Kiva.org: Loans that Change Lives
Rating: 4.32 stars 34 reviews
Issues: International, Economic Development, Microfinance
Location: 3180 18th Street Suite 201 San Francisco CA 94110 USA
Results: Time since launch (January 2006): 30 months Loans: $37 million, growing $1 million every 10 days Lenders: 270 thousand people from +70 countries Borrowers: 40 thousand entrepreneurs from +40 countries MFI Partners: 100 MFIs, growing at 3 a month Traffic: +100 thousand visitors / week Activity: Loan made every 37 seconds Risk: 97% active loans on time / 1.72% default rate (all partners) Org Size: 30 employees / +400 volunteers Leverage: Platform raises $8 for every $1 in expenses. Goal: $1 Billion from 10 million lenders in 5 years. Total value of all loans made through Kiva: $37,281,060 Number of Kiva Lenders: 320,425 Number of loans that have been funded through Kiva: 52,847 Percentage of Kiva loans that have been made to women entrepreneurs: 77.20% Number of Kiva Field Partners (microfinance institutions Kiva partners with): 89 (growing 3 a month) Number of countries Kiva Field Partners are located in: 42 Current repayment rate (all partners): 98.28% Average size of loan for funding: $480.44 Average total amount loaned per Kiva Lender (includes reloaned funds): $116.74 Average number of loans per Kiva Lender: 3.03
Target demographics: Impoverished entrepreneurs in the developing world
Direct beneficiaries per year: >40k entrepreneurs
Geographic areas served: Global
Programs: Kiva.org is the first person-to-person micro-lending Web site, creating a way for individuals to connect with and make personal loans to small businesses in developing countries. Kiva.org partners with microfinance institutions across the globe, giving them access to Kiva.org's website to post their funding needs for loans to micro-entrepreneurs. Individuals across the globe fund these loans by sending payment via PayPal. Repaid loans are returned to individual lenders. Kiva.org's ultimate beneficiaries are micro-entrepreneurs who need a loan to start or expand a small business. Kiva.org's secondary beneficiaries are microfinance institutions for whom Kiva.org both provides an additional source of debt capital and provides an average 9% savings on their cost of capital. Finally, Kiva.org provides a way for individuals to connect with micro-entrepreneurs around the world and directly participate in microfinance.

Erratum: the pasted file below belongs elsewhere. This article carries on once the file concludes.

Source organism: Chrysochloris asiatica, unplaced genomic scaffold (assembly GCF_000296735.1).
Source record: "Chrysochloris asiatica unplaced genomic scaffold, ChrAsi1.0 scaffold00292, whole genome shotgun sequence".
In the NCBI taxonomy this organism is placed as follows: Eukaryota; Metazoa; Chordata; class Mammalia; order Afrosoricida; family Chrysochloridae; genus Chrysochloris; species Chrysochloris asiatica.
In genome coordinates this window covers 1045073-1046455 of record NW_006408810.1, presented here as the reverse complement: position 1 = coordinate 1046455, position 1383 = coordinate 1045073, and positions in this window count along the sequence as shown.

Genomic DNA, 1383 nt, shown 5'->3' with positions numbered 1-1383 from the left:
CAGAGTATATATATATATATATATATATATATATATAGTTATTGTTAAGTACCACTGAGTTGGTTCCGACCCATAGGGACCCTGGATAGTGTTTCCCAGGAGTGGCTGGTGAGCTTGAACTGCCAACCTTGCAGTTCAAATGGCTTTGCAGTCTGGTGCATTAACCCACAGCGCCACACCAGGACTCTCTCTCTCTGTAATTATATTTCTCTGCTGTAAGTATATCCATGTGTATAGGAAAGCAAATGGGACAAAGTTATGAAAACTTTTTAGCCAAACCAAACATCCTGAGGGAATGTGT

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2 people found this review helpful
I was initially very enthusiastic about Kiva and about supporting them as a lender. The web site in particular is very well organised; it gives you a real sense of being able, with others, to directly help those in many developing and third-world countries. Similarly, the wide range of people seeking loans from Kiva means you can support people from across the World, in different continents, who are seeking to borrow for a host of different purposes. But I became increasing concerned about the high interest rates Kiva are charging - up to 30% - and the amount leaching out into administrative charges. The final straw came when I realised they also post applications for loans from people living in the USA. Now, I am sure there are very many poor people in the US, and that small business owners there may well have difficult in financing their enterprises. But I don't think this is where Kiva should be devoting its energy or resources.
So I have scaled back my involvement with Kiva and now mainly offer finance instead via Zidisha. They have a much smaller client base (focussed in Kenya) and the web site is much less sophisticated. But their admin charges are low and uniquely, I think, they allow the borrower to set the interest rate at what they can afford (sometimes even at 0%). I will still offer some loans through Kiva, but through gritted teeth and only where they appear to be the only micro-finance organisation operating in a country I am interested in.
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